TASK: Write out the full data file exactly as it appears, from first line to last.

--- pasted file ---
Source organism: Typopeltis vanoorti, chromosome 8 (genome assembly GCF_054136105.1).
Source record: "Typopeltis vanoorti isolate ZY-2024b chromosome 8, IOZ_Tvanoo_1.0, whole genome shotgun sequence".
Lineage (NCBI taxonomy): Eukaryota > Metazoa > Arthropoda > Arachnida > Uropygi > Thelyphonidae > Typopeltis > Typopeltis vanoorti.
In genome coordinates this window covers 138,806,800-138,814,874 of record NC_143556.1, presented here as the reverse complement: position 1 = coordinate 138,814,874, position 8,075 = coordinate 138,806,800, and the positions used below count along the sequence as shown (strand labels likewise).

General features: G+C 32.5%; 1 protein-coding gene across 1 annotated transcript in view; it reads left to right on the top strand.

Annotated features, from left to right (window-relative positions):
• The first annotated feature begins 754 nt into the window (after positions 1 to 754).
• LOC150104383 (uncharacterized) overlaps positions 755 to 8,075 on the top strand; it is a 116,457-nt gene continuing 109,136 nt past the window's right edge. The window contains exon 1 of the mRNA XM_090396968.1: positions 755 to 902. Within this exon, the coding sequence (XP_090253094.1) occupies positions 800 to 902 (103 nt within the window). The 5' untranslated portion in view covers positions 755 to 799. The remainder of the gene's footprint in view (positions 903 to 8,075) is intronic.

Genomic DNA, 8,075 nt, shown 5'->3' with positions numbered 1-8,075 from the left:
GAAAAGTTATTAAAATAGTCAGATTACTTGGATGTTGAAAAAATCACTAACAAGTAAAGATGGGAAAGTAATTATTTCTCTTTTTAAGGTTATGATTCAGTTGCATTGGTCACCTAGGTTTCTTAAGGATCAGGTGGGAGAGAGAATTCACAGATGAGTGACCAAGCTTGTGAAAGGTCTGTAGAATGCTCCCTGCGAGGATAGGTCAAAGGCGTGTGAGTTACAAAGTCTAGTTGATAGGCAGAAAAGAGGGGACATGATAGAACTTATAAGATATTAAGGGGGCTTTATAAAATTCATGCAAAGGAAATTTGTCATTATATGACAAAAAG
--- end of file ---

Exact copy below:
Source organism: Typopeltis vanoorti, chromosome 8 (genome assembly GCF_054136105.1).
Source record: "Typopeltis vanoorti isolate ZY-2024b chromosome 8, IOZ_Tvanoo_1.0, whole genome shotgun sequence".
Lineage (NCBI taxonomy): Eukaryota > Metazoa > Arthropoda > Arachnida > Uropygi > Thelyphonidae > Typopeltis > Typopeltis vanoorti.
In genome coordinates this window covers 138,806,800-138,814,874 of record NC_143556.1, presented here as the reverse complement: position 1 = coordinate 138,814,874, position 8,075 = coordinate 138,806,800, and the positions used below count along the sequence as shown (strand labels likewise).

General features: G+C 32.5%; 1 protein-coding gene across 1 annotated transcript in view; it reads left to right on the top strand.

Annotated features, from left to right (window-relative positions):
• The first annotated feature begins 754 nt into the window (after positions 1 to 754).
• LOC150104383 (uncharacterized) overlaps positions 755 to 8,075 on the top strand; it is a 116,457-nt gene continuing 109,136 nt past the window's right edge. The window contains exon 1 of the mRNA XM_090396968.1: positions 755 to 902. Within this exon, the coding sequence (XP_090253094.1) occupies positions 800 to 902 (103 nt within the window). The 5' untranslated portion in view covers positions 755 to 799. The remainder of the gene's footprint in view (positions 903 to 8,075) is intronic.

Genomic DNA, 8,075 nt, shown 5'->3' with positions numbered 1-8,075 from the left:
GAAAAGTTATTAAAATAGTCAGATTACTTGGATGTTGAAAAAATCACTAACAAGTAAAGATGGGAAAGTAATTATTTCTCTTTTTAAGGTTATGATTCAGTTGCATTGGTCACCTAGGTTTCTTAAGGATCAGGTGGGAGAGAGAATTCACAGATGAGTGACCAAGCTTGTGAAAGGTCTGTAGAATGCTCCCTGCGAGGATAGGTCAAAGGCGTGTGAGTTACAAAGTCTAGTTGATAGGCAGAAAAGAGGGGACATGATAGAACTTATAAGATATTAAGGGGGCTTTATAAAATTCATGCAAAGGAAATTTGTCATTATATGACAAAAAG